Rodinia Lithium (CVE:RM) (OTCQX:RDNAF) announced Monday it had successfully harvested sylvinite at its 100 percent owned Diablillos lithium-potash brine project in Salta, Argentina.
The company said that sylvinite, a potash and sodium chloride, has
been harvested during operation of its pilot engineering program being
conducted on site at Diablillos.
The results of the brine geochemical development during this pilot
cycle was within the company’s expectations, it said, and offers
"significant confirmation" of the initial portion of the metallurgical
process described in its Preliminary Economic Assessment (PEA),
conducted on Diablillos in December of 2011.
Pilot processing confirmed the effective removal of sylvinite in an
isolated pond using conventional evaporation-based processing.
"Having harvested Sylvinite during the regular operation of our pilot
engineering program is a major milestone for the company,” said
president and CEO William Randall.
"We remain confident that these results confirm our ability to
produce potash from Diablillos using conventional methods employed by
other major brine producers in South and North America.
"This asset continues to meet our targeted milestones as we advance towards feasibility and production."
This initial result from the pilot engineering program is from the
first series of solar evaporation tests at ambient conditions of the
Salar, said Rodinia.
The evaporation was started May 2011, and concluded in April 2012.
The first series is one of five evaporation tests in progress.
The company reported that each test in pools and pans were started at
different times of the year to see the effect of weather on the
evaporation cycle chemistry, and the resultant brine from these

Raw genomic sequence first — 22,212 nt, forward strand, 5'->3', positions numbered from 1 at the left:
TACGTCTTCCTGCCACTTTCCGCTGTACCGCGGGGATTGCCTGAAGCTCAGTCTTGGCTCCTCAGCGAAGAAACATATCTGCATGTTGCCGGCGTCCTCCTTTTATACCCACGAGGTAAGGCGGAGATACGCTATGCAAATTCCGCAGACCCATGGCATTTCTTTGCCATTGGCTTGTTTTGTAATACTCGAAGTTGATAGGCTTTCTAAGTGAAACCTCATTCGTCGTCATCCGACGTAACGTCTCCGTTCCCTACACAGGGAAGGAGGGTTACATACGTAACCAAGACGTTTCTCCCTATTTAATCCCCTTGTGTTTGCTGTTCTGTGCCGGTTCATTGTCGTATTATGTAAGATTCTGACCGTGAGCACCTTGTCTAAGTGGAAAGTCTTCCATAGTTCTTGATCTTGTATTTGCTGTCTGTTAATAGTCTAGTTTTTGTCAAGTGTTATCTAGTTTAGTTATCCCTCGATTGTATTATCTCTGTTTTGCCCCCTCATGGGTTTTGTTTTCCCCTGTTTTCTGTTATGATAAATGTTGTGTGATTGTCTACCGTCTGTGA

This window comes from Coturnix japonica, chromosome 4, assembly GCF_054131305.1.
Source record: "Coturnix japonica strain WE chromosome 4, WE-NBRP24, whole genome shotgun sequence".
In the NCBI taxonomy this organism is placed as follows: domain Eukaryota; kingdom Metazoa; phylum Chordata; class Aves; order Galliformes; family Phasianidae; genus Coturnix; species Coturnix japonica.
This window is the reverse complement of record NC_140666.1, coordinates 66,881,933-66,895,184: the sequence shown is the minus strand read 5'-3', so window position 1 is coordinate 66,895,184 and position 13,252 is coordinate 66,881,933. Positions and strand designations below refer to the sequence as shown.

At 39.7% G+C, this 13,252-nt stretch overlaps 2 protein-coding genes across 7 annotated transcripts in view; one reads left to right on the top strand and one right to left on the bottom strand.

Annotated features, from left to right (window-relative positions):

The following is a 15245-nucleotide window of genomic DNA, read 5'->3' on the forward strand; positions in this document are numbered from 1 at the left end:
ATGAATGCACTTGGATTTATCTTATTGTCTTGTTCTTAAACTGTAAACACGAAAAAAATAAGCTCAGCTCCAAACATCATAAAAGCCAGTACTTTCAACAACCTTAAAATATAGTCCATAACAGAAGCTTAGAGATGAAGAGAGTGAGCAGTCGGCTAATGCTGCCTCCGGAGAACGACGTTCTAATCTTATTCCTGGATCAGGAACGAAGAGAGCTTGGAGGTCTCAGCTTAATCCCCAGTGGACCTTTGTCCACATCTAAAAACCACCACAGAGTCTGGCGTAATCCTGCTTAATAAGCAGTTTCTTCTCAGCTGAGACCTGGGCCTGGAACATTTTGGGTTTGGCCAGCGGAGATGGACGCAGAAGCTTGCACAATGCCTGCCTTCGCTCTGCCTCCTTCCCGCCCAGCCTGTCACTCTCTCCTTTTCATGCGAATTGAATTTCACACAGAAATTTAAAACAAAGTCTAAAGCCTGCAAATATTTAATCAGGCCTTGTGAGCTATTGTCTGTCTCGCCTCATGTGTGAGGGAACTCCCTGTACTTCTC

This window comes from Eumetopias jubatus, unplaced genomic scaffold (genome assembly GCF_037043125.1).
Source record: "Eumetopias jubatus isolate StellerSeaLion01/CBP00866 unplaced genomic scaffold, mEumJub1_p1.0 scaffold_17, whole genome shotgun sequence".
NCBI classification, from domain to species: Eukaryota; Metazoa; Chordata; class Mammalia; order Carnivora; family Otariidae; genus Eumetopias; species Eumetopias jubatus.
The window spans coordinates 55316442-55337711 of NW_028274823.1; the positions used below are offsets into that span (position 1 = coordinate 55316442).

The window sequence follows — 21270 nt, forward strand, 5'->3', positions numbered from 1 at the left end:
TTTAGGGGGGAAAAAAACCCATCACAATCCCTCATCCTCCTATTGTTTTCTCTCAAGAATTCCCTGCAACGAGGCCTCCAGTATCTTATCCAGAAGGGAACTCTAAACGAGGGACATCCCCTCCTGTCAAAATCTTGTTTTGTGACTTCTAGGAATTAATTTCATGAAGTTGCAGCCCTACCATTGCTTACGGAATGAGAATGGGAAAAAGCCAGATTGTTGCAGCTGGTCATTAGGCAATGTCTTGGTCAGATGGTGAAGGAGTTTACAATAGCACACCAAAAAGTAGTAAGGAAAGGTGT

evaporation tests will subsequently be processed for recovery of boron
and lithium products.
Rodinia said the process engineering department continues to monitor
the evolution of both the pools and pans installed on site at
approximately 4050 metres above sea level.
A first stage of magnesium and sulphate removal has already been
completed, and followed by the successful removal of sylvinite in the
ensuing step, this confirms that potash is going to be a "valuable
by-product of an eventual lithium carbonate production facility",
is a Canadian mineral exploration and development company with a
primary focus on lithium exploration and development in North and South
It is focused on developing Argentina's Salar de Diablillos lithium
brine project, which contains a recoverable resource of 2.82 million
tonnes lithium carbonate equivalent and 11.27 million tonnes of
potassium chloride equivalent.
The project contains a recoverable inferred resource of 952 million
cubic metres grading 556 milligrams per litre lithium and 6,206
milligrams per litre potassium.
In early April, the company announced a $3 million financing using subscription receipts.
The financing involved a structure tied to future production of
potash with a conversion feature priced at 45 cents per share – 100
percent higher than the recent trading price at that time.
The financing monetizes the potash from this project as a by-product,
creating a "potash stream preferred share" that is interest-bearing and
has a one-half common share warrant exercisable at 45 cents.
The company has until 2015 to produce potash and if delayed, it would incur a production penalty, the report noted.
In 2012, Rodinia Lithium
will focus on continuing to develop the Diablillos project by
completing additional drilling and advancing it through to feasibility
In November 2011, the company's preliminary economic assessment for
Diablillos indicated a potentially low cost operation with a net present
value as high as US$964 million, and a mine life of greater than 20
In March, Rodinia said that it started the construction and operation of a pilot production facility at its Argentina project.
The facility is to produce battery-grade lithium carbonate on site,
including production of by-products potash and boric acid, giving a
glimpse of how a potential final production facility would operate.